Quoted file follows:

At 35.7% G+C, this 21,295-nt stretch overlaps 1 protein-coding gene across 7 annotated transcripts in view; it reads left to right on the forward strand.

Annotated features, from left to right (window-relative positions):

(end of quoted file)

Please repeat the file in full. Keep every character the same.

At 35.7% G+C, this 21,295-nt stretch overlaps 1 protein-coding gene across 7 annotated transcripts in view; it reads left to right on the forward strand.

Annotated features, from left to right (window-relative positions):